Thursday, 15 March 2012

Criticulous' Crystal Ball


Thom Scullion
Respect the Other
Scullion’s interactive installations have always asked questions about the way that humans use technology to communicate – whether it was the computer game marathons of his youth, or his later musings on outdated social media, Scullion discovered the hidden good in the most disreputable examples of technology.

Eschewing his usual tentative approach, Scullion places himself firmly at the centre of the action: he is a constant presence, encouraging and amusing his young charges. As the centre-piece of Birmingham’s festival of Live Art for Young People, he proves that the venue, a library that spent all its money on the architecture and forgot to buy any actual books, is not the useless white elephant of tabloid notoriety but a poignant reminder of how bad planning and nostalgia can be redeemed by artistic responses.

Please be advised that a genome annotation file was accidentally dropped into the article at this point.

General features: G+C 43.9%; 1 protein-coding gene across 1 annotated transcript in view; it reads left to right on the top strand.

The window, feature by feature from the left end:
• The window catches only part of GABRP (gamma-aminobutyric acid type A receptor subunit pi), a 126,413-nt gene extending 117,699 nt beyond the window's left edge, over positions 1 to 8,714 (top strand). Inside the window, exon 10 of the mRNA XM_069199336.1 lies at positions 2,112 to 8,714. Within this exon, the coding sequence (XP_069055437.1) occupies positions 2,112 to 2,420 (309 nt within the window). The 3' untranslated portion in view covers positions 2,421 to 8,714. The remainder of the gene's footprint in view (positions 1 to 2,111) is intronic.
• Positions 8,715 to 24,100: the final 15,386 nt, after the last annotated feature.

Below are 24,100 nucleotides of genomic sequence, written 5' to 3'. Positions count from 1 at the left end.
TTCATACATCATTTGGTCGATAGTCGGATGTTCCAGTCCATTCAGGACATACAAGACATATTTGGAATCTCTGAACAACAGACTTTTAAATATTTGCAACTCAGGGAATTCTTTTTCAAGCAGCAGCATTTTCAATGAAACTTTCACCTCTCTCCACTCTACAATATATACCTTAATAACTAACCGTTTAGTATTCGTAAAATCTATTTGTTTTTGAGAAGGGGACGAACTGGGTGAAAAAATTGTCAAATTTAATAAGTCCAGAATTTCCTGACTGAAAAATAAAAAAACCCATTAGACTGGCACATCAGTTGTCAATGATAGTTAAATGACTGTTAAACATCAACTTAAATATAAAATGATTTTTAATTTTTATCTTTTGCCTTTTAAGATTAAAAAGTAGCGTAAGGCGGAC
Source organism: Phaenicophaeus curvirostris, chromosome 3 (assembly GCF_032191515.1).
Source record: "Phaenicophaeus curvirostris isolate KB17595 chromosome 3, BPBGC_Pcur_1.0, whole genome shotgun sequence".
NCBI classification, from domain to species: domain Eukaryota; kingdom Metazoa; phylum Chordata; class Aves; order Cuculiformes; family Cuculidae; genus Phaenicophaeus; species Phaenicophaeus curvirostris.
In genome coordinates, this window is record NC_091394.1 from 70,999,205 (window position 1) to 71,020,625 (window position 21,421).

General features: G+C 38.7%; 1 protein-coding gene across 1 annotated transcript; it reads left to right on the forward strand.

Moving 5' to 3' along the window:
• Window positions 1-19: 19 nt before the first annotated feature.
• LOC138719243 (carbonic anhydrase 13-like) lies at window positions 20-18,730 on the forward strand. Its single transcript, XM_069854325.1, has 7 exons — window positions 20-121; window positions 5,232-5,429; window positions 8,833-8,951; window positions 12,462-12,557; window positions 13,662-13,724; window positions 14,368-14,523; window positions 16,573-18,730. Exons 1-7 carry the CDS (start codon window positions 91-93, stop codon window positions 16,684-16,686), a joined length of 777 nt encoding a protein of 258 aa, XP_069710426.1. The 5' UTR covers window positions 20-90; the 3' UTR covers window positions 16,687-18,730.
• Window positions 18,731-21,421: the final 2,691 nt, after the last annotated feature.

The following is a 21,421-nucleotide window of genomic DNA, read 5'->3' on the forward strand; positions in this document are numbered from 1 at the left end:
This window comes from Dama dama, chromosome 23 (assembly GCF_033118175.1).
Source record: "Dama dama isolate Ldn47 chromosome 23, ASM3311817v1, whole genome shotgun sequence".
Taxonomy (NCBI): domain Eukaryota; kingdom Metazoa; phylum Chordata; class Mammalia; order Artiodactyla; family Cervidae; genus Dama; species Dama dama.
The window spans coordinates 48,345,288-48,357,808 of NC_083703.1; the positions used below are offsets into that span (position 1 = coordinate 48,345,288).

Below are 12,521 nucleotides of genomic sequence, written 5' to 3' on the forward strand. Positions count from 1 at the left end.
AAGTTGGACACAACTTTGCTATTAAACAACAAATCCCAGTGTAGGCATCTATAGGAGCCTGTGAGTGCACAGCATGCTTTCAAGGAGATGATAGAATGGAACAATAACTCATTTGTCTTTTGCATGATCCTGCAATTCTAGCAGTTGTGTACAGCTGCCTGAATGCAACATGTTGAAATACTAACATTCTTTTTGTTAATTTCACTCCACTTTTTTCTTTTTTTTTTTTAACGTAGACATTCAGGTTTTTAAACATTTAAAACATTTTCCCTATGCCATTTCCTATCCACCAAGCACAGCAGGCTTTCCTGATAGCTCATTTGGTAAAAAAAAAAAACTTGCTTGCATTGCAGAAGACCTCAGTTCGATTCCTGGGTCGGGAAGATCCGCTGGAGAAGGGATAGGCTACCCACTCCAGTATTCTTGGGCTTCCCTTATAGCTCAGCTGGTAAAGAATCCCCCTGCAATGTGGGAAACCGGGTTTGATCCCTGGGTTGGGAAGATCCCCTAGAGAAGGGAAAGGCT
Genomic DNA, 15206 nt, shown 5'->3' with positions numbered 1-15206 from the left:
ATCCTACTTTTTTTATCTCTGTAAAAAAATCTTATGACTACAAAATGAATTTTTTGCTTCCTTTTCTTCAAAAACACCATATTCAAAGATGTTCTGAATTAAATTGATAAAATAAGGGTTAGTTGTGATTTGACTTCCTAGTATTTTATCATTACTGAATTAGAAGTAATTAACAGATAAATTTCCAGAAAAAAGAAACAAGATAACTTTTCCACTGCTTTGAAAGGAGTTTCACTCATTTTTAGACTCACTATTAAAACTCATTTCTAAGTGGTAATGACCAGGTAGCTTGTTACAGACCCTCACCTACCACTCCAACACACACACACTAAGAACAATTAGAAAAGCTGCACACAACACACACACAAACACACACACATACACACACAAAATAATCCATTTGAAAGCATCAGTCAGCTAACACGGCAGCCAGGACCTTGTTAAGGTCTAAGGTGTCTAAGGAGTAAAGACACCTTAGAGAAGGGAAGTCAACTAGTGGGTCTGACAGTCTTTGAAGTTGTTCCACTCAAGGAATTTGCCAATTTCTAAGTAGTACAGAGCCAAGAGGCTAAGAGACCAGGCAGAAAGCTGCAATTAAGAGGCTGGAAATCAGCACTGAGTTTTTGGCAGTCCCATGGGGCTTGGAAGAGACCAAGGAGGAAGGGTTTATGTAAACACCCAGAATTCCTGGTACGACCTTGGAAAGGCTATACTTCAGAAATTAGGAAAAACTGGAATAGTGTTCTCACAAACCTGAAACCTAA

For Scullion himself, Respect the Other marks a transition, from cult creator to mainstream curator. The popularity of the initial run has led to requests from the Barbican – formerly a thriving performance platform but now a big fucking car park – and Glasgow’s The Arches – for further runs. Not only does he enchant his young audience, Scullion celebrates the power of the live installation as a popular and intelligent medium.

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